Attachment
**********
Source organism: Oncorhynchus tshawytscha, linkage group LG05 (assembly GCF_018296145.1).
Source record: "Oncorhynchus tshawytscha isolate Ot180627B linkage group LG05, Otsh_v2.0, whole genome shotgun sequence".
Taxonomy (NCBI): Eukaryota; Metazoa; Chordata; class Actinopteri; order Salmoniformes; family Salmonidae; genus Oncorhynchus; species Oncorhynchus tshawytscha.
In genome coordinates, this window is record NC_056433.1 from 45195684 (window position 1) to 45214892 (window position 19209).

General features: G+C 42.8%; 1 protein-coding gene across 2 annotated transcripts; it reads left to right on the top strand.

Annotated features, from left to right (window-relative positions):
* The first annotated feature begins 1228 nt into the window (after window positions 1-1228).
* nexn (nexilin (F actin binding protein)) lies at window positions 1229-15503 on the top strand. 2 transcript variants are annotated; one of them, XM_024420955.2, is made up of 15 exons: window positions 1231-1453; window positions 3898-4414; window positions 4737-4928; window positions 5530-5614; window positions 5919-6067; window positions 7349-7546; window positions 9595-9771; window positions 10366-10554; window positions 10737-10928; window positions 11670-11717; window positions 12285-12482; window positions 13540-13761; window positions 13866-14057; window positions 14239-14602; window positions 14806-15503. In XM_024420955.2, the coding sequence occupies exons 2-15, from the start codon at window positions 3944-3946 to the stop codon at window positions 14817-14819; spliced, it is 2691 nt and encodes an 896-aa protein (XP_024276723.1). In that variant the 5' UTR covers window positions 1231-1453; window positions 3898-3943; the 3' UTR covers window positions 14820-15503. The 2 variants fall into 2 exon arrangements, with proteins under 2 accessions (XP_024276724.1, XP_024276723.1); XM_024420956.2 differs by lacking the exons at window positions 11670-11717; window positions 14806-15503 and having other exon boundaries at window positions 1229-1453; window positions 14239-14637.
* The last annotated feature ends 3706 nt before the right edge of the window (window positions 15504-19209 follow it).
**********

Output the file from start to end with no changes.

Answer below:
Source organism: Oncorhynchus tshawytscha, linkage group LG05 (assembly GCF_018296145.1).
Source record: "Oncorhynchus tshawytscha isolate Ot180627B linkage group LG05, Otsh_v2.0, whole genome shotgun sequence".
Taxonomy (NCBI): Eukaryota; Metazoa; Chordata; class Actinopteri; order Salmoniformes; family Salmonidae; genus Oncorhynchus; species Oncorhynchus tshawytscha.
In genome coordinates, this window is record NC_056433.1 from 45195684 (window position 1) to 45214892 (window position 19209).

General features: G+C 42.8%; 1 protein-coding gene across 2 annotated transcripts; it reads left to right on the top strand.

Annotated features, from left to right (window-relative positions):
* The first annotated feature begins 1228 nt into the window (after window positions 1-1228).
* nexn (nexilin (F actin binding protein)) lies at window positions 1229-15503 on the top strand. 2 transcript variants are annotated; one of them, XM_024420955.2, is made up of 15 exons: window positions 1231-1453; window positions 3898-4414; window positions 4737-4928; window positions 5530-5614; window positions 5919-6067; window positions 7349-7546; window positions 9595-9771; window positions 10366-10554; window positions 10737-10928; window positions 11670-11717; window positions 12285-12482; window positions 13540-13761; window positions 13866-14057; window positions 14239-14602; window positions 14806-15503. In XM_024420955.2, the coding sequence occupies exons 2-15, from the start codon at window positions 3944-3946 to the stop codon at window positions 14817-14819; spliced, it is 2691 nt and encodes an 896-aa protein (XP_024276723.1). In that variant the 5' UTR covers window positions 1231-1453; window positions 3898-3943; the 3' UTR covers window positions 14820-15503. The 2 variants fall into 2 exon arrangements, with proteins under 2 accessions (XP_024276724.1, XP_024276723.1); XM_024420956.2 differs by lacking the exons at window positions 11670-11717; window positions 14806-15503 and having other exon boundaries at window positions 1229-1453; window positions 14239-14637.
* The last annotated feature ends 3706 nt before the right edge of the window (window positions 15504-19209 follow it).